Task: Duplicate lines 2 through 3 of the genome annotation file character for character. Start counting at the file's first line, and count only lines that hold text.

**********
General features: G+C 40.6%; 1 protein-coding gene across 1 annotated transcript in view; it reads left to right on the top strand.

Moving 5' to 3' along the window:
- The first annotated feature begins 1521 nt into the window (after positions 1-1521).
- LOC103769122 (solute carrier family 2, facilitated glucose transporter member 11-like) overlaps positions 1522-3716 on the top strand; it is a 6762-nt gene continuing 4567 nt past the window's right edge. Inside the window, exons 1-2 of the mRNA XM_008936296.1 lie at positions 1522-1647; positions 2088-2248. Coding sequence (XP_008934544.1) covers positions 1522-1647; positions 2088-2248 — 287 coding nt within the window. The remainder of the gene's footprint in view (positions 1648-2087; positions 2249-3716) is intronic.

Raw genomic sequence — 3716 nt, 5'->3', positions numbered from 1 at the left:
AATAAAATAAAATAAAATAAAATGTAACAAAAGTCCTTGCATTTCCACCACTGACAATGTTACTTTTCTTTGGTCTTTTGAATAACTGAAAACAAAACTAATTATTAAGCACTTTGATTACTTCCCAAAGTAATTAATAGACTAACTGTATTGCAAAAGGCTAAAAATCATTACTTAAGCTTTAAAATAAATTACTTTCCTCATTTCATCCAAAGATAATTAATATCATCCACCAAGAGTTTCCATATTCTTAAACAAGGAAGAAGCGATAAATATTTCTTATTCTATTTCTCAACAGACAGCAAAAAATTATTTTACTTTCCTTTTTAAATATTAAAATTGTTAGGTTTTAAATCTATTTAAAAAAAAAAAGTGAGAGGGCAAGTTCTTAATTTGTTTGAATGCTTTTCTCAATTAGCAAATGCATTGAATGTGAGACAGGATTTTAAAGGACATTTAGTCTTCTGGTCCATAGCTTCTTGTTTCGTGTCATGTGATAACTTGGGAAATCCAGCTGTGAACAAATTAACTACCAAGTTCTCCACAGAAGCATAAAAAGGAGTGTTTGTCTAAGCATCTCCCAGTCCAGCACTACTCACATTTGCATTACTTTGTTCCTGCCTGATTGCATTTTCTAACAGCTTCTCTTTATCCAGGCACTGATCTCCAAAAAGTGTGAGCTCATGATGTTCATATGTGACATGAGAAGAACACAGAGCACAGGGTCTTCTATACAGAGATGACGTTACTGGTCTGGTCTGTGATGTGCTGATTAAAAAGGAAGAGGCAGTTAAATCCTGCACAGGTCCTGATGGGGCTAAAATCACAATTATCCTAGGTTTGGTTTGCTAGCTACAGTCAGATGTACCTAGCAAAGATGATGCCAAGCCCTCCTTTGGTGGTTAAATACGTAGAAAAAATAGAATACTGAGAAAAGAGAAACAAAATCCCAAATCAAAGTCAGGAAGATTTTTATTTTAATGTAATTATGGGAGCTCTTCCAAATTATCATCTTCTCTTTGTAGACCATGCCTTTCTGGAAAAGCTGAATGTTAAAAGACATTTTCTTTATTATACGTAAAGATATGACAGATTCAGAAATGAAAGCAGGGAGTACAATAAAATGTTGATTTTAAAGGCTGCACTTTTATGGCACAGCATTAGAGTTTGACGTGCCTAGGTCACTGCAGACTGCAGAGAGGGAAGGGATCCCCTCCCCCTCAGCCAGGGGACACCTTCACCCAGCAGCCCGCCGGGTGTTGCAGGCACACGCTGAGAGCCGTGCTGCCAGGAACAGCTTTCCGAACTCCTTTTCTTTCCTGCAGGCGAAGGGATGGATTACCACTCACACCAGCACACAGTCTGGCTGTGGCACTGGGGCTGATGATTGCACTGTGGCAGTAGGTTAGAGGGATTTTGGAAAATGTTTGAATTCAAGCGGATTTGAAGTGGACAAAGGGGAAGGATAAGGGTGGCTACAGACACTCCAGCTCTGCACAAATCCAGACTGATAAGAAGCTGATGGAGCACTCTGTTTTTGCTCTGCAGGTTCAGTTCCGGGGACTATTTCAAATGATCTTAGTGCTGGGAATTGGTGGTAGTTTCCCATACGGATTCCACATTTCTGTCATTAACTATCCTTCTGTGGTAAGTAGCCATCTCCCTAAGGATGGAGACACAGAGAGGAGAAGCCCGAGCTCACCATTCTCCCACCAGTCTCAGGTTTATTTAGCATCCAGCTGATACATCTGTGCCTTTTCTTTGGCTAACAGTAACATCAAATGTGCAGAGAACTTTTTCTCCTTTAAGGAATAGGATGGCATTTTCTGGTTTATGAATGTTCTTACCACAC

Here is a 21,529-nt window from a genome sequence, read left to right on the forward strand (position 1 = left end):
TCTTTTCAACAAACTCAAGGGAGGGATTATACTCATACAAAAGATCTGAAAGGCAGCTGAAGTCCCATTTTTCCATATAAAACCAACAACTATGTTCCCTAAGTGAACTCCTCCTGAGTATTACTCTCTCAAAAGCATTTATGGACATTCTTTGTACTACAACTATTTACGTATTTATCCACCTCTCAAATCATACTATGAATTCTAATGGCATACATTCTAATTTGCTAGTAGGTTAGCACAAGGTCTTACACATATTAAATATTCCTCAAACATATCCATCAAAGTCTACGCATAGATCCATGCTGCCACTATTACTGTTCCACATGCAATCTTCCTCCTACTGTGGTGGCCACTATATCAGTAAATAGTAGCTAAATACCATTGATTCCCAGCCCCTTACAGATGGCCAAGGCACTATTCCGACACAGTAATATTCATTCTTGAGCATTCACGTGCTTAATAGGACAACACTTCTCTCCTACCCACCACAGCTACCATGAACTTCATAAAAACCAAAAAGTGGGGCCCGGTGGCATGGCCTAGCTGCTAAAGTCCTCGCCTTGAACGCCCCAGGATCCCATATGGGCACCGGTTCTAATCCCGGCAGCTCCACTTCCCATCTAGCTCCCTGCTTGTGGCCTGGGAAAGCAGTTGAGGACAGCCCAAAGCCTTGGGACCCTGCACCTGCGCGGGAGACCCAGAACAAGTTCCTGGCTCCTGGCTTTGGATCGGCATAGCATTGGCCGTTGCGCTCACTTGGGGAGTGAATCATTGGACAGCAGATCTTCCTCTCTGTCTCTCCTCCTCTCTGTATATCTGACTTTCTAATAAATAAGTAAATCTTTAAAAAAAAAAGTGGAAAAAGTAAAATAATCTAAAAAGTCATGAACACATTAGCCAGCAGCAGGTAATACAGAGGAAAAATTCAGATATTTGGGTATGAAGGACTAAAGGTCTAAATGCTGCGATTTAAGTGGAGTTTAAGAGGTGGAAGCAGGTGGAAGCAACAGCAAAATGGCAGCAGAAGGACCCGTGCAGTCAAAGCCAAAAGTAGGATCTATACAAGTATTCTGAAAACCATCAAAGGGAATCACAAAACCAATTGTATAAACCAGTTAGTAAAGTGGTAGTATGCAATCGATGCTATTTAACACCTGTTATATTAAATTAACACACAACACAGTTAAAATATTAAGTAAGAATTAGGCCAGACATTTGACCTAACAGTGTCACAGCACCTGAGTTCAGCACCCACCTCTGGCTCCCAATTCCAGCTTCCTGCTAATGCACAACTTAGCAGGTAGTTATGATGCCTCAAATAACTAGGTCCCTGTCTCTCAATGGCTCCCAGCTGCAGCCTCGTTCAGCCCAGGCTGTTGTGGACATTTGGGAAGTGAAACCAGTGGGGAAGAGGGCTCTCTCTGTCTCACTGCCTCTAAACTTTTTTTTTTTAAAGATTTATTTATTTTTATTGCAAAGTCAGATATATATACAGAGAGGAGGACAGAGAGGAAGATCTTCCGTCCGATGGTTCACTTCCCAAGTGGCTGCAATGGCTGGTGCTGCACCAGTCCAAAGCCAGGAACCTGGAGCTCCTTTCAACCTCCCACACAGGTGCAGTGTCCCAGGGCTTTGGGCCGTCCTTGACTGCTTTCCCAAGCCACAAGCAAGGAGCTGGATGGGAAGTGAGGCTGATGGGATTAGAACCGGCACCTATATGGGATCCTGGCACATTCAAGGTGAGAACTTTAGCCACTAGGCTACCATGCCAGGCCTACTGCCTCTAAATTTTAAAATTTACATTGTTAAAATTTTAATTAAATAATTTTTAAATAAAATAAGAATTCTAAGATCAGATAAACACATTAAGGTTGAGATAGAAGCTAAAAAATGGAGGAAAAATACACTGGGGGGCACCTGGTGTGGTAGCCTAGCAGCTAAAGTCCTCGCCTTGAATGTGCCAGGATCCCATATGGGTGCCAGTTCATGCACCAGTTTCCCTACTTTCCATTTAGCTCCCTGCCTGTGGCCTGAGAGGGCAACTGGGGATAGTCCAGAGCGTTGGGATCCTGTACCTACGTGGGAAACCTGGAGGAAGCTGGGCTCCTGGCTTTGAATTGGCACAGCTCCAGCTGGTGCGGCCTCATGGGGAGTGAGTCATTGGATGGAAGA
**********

Moving 5' to 3' along the window:
- The first annotated feature begins 1521 nt into the window (after positions 1-1521).